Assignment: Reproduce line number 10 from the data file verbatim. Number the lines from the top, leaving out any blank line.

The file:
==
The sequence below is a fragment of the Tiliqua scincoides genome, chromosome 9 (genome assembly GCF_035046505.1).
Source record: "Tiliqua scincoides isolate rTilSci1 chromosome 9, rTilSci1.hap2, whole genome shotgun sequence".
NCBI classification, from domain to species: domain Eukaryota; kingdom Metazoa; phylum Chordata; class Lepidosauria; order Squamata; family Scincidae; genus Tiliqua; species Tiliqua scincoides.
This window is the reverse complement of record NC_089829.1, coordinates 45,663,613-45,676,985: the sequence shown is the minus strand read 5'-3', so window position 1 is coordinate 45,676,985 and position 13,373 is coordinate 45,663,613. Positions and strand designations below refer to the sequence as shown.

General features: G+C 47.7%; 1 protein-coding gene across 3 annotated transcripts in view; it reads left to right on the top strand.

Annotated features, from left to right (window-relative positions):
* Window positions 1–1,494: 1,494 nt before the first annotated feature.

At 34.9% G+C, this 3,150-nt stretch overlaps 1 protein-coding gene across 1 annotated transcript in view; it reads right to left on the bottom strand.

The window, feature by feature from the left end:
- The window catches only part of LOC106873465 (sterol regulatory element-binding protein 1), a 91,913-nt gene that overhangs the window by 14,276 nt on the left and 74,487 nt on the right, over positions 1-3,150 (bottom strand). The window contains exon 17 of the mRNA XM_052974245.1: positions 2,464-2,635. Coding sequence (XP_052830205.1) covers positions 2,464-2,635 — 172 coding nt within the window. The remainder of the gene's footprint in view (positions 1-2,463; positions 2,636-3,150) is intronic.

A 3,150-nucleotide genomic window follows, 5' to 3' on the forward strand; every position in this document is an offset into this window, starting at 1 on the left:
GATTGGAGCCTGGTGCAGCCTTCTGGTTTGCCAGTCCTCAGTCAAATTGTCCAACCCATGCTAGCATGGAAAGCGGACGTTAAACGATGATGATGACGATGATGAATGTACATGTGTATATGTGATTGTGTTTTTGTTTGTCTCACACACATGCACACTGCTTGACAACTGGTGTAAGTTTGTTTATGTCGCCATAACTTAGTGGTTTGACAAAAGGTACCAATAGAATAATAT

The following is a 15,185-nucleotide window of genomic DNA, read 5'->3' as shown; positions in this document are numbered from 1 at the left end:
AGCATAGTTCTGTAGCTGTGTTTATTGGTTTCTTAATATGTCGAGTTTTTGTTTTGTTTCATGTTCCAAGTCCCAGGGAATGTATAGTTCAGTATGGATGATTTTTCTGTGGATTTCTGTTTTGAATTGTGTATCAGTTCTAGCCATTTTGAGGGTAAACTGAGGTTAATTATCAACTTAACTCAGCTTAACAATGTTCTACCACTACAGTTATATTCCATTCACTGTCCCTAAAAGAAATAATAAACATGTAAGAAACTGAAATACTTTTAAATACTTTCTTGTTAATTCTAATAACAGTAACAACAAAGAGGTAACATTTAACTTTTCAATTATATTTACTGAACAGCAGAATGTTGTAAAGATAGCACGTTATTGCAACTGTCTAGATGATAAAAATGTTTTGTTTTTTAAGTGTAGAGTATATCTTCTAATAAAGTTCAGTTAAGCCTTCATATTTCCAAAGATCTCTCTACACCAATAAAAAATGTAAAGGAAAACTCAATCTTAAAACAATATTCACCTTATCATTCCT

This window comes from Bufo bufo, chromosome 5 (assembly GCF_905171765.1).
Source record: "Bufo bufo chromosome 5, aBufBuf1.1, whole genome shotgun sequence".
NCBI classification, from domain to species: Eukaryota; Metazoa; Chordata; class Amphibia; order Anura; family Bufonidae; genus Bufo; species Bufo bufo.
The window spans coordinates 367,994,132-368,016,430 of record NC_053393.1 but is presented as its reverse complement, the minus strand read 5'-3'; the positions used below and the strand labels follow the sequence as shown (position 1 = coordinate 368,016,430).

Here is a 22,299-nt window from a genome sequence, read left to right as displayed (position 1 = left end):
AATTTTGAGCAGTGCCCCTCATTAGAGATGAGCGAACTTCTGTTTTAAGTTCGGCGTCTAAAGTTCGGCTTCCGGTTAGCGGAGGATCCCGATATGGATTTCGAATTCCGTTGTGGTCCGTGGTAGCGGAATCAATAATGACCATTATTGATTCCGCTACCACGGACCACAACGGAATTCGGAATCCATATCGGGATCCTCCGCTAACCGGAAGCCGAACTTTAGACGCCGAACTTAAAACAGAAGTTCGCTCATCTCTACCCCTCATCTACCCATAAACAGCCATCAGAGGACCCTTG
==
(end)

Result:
- The window catches only part of LOC106873465 (sterol regulatory element-binding protein 1), a 91,913-nt gene that overhangs the window by 14,276 nt on the left and 74,487 nt on the right, over positions 1-3,150 (bottom strand). The window contains exon 17 of the mRNA XM_052974245.1: positions 2,464-2,635. Coding sequence (XP_052830205.1) covers positions 2,464-2,635 — 172 coding nt within the window. The remainder of the gene's footprint in view (positions 1-2,463; positions 2,636-3,150) is intronic.